You can work to save money, create passive income, or live a more minimalist lifestyle where you don’t have to be “on” all the time. But what are you going to do in the meantime?
Busy people think about food weigh less (pun intended)
To be successful enough to extract yourself from the “always on” battle, you need to give and be consistent, even during those times when that doesn’t feel natural or fulfilling. You can either fight against this and complain about it, or accept it and go on with doing the work.
At the end of the day, we have to ask ourselves: what is most practical and effective given the reality I’m currently in?
Sure… I wish I was playing Spider-Man…..
What mindset will get me the results I want?
If making everything epic and world-changing is getting you the results you want, keep going. Keep doing that. Some wise mechanic once said “why fix what ain’t broken?”
But, if it’s getting in the way, maybe you need to ask yourself, what is a more useful, practical approach to my work?
Often that is just showing up, facing your fears, your resistance and helping people, however you can.
You work doesn’t have to be world-changing and super epic to make a difference. And especially not if it’s getting in the way of you actually showing up consistently.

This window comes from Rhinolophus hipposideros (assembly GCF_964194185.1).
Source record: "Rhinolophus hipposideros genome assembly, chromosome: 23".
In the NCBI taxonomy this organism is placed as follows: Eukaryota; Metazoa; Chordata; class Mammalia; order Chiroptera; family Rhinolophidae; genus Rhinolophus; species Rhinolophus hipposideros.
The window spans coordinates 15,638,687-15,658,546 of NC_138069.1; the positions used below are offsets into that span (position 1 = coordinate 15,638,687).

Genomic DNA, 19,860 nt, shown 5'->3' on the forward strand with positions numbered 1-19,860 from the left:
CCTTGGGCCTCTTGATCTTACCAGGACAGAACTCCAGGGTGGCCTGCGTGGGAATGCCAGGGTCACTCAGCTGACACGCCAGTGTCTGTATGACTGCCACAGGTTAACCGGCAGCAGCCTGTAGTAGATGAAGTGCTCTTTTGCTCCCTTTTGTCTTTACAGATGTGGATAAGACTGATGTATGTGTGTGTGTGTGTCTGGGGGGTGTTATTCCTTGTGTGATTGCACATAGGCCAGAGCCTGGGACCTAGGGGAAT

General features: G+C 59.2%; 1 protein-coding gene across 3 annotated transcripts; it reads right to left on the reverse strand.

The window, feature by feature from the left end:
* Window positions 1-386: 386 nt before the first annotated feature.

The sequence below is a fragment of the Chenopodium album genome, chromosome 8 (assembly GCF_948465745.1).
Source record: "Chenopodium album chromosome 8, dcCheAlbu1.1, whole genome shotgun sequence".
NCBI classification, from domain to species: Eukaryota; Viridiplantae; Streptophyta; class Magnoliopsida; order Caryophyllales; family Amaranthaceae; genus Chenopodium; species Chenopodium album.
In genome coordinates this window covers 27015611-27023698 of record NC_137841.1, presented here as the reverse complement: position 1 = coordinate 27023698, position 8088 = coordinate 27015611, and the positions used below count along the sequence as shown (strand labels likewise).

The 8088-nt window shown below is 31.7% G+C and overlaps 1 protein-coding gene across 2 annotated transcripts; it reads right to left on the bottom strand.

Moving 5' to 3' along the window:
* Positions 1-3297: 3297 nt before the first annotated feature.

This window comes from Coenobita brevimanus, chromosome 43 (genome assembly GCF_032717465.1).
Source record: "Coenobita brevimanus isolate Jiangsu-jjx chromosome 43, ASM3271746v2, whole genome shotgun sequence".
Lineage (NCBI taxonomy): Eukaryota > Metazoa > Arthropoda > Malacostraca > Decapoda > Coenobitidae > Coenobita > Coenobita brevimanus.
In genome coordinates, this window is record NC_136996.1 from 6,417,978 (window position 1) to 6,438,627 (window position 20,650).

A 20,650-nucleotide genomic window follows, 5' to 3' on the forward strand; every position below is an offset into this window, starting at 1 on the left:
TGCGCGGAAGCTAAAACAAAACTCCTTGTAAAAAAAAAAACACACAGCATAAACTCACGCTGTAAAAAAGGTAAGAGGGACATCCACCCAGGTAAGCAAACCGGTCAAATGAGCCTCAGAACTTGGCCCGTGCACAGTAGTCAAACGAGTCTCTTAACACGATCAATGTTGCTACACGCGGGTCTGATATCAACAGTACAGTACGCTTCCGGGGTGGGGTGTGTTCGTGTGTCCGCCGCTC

Logan, so you’re perfect?
LTN is far from perfect, Can you say Hair loss? Can you say, Big Bulging Pimple?
At the end of the day, lack of consistency in our world is an enormous vulnerability to creating the life you really want.
You don’t need to be epic or doing earth-shattering work to do that. Mini steps triumph one large leap to death. Doubly so if that pressure is paralyzing you from showing up and putting one foot in front of the other.
Sometimes we need to dub it down. The so- called spiritual and emotional significance of our work in order to make space for getting our hands dirty and making honest- tiny bits of progress.
Personally I’ve been feeling a lot of freedom lately in allowing my work to be more like a job, and less like a world-changing mission.
Of course I’m human, and maybe that will change next week, or next month. But for now I know that what I need to default to is showing up and helping people, owning the true value I can bring, and doing the work no matter what. I need to get out of my own way by making everything amazing all the time.
Evan Earnest Hemingway had bad days of writing, even Mark Manson had bad days of writing. Even Will Ferrell has a bad movie. Even Michael Jordan had bad days.
The truest thing for me not w is Mark Mansons ideology of “subtle Art of not giving a fuck.”
Steady and slow may not be attractive. Focusing on the foundations and the fundamentals may not light you up.
What are you doing today to make real, lasting progress? Do you need to throttle up your why and mission, or is it time to make your priority of showing up and doing the work every day, no matter what?
You don’t have to change the world. You just need to show up and help out your neighbor.